Low cholesterol and high health risk - a case of reverse causality

Observational studies but not randomized clinical trials have shown an association between low cholesterol levels and increased risk of mortality from cancer, respiratory disease, liver disease and accidental/violent death [32] . This is mostly, or entirely, due to the fact that people with low cholesterol levels include a disproportionate number whose cholesterol has been reduced by illness - early cancer, respiratory disease, gastrointestinal disease and alcoholism, among others [243],[244] . Besides, there was no evidence that lowering of LDL-C increased the risk of non-vascular death or of cancer, even when LDL-C was reduced to 50 mg/dl [242] . Thus, it appears that both low cholesterol and increased non CVD mortality are due to preexisting disease (reverse causality) and not vice versa [10] .

 Balance of benefits and risks of statin therapy in primary prevention

Despite a doubling of obesity and diabetes, CAD mortality in the United States has declined by 70 per cent in the last 35-40 yr [245],[246] . This decline is attributed to effective control of blood pressure and cholesterol along with reduction in smoking [247] . The benefits of lowering LDL-C and non-HDL-C are substantially greater in reducing CAD events than lowering blood pressure, which is more effective in preventing stroke rather than CAD. Statins are the most effective agents in lowering LDL-C and non-HDL-C by 50 per cent or 100 mg/dl or more [32],[34] . Statins are also effective in halting the progression and even reversing coronary atherosclerosis, either alone or in combination with niacin [26],[33] . The benefits of statin therapy is overwhelming whereas life threatening complication are extremely rare [Table 11] [13],[32],[35],[199],[205] . The benefit to risk ratio is much higher for statins than for fibrates or aspirin.{Table 11}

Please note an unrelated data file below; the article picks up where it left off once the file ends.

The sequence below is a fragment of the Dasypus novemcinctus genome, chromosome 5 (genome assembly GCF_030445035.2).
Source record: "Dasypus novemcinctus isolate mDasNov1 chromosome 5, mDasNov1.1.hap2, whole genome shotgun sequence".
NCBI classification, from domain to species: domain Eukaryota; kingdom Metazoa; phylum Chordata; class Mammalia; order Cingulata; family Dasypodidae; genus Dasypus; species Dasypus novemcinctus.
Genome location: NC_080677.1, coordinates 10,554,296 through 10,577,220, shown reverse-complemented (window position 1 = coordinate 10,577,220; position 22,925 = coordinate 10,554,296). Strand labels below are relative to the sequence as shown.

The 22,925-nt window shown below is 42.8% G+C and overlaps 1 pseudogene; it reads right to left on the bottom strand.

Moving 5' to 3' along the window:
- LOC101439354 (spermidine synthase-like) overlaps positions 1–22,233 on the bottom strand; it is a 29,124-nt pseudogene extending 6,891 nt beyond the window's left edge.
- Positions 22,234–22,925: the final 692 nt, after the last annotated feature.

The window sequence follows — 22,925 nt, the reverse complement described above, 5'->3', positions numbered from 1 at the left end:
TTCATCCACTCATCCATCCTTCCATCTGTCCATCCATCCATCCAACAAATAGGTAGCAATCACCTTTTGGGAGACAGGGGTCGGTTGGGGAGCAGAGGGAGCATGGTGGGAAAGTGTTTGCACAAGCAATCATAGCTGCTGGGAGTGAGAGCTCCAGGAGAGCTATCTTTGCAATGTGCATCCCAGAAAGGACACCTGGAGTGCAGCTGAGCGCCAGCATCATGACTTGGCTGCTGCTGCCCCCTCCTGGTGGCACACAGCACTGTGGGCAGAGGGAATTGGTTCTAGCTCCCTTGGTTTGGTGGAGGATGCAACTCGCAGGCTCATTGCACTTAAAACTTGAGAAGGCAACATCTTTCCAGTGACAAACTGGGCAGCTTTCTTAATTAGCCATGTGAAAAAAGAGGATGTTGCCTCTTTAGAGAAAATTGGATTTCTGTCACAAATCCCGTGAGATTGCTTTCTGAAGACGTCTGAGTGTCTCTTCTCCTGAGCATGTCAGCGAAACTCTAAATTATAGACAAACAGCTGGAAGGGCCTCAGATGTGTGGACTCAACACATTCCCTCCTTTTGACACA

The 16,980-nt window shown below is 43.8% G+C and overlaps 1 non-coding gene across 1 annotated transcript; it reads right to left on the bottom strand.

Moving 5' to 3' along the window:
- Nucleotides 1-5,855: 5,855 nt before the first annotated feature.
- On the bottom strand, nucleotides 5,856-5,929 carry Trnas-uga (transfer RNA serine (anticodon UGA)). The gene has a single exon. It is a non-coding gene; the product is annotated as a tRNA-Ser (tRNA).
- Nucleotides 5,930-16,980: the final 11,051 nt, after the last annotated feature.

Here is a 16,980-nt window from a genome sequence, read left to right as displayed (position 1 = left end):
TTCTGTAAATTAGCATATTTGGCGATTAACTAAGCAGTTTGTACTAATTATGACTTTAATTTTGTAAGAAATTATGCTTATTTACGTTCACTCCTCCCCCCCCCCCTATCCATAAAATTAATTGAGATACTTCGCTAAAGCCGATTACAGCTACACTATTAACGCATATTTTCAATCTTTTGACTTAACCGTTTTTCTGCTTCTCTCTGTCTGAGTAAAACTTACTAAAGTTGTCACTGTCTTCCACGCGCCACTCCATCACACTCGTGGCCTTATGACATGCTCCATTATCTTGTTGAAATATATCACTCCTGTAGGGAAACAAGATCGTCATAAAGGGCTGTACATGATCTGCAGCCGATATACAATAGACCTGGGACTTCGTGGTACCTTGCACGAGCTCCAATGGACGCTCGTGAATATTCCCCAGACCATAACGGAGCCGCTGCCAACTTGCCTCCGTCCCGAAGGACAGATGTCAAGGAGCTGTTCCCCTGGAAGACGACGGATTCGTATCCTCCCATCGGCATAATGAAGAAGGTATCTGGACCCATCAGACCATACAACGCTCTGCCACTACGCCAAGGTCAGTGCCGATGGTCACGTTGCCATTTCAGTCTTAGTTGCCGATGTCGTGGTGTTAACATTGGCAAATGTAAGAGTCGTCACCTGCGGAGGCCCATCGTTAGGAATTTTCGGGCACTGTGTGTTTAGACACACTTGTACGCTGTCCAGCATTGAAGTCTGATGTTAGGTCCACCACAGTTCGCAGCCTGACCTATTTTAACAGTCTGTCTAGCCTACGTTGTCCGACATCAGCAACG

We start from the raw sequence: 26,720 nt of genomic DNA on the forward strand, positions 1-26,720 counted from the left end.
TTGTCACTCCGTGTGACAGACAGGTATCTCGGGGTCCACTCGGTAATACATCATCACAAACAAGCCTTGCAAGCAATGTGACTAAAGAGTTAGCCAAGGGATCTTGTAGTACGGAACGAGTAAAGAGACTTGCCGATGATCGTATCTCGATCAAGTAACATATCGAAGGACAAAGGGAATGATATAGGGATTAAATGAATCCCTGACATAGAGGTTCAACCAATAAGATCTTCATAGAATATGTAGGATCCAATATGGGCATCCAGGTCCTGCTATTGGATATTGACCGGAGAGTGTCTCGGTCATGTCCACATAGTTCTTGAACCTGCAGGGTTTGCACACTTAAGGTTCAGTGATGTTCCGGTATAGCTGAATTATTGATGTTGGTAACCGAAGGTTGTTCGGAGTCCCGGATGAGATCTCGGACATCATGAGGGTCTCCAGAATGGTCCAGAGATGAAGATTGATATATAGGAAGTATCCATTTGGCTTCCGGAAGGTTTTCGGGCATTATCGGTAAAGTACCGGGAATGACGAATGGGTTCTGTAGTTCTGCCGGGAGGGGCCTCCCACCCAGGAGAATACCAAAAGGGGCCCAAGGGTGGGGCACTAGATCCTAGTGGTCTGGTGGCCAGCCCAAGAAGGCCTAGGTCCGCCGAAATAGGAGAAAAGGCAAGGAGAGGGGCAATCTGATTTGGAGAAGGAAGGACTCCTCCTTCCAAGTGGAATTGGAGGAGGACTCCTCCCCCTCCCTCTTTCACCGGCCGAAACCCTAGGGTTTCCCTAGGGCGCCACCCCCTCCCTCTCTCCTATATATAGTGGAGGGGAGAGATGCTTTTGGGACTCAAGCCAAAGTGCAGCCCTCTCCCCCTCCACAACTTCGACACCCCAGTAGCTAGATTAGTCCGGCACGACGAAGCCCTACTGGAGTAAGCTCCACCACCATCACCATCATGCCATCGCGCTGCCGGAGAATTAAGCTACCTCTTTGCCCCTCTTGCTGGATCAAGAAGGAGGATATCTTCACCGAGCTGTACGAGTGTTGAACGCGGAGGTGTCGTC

Balance of benefits and risks of aspirin versus statin therapy in primary prevention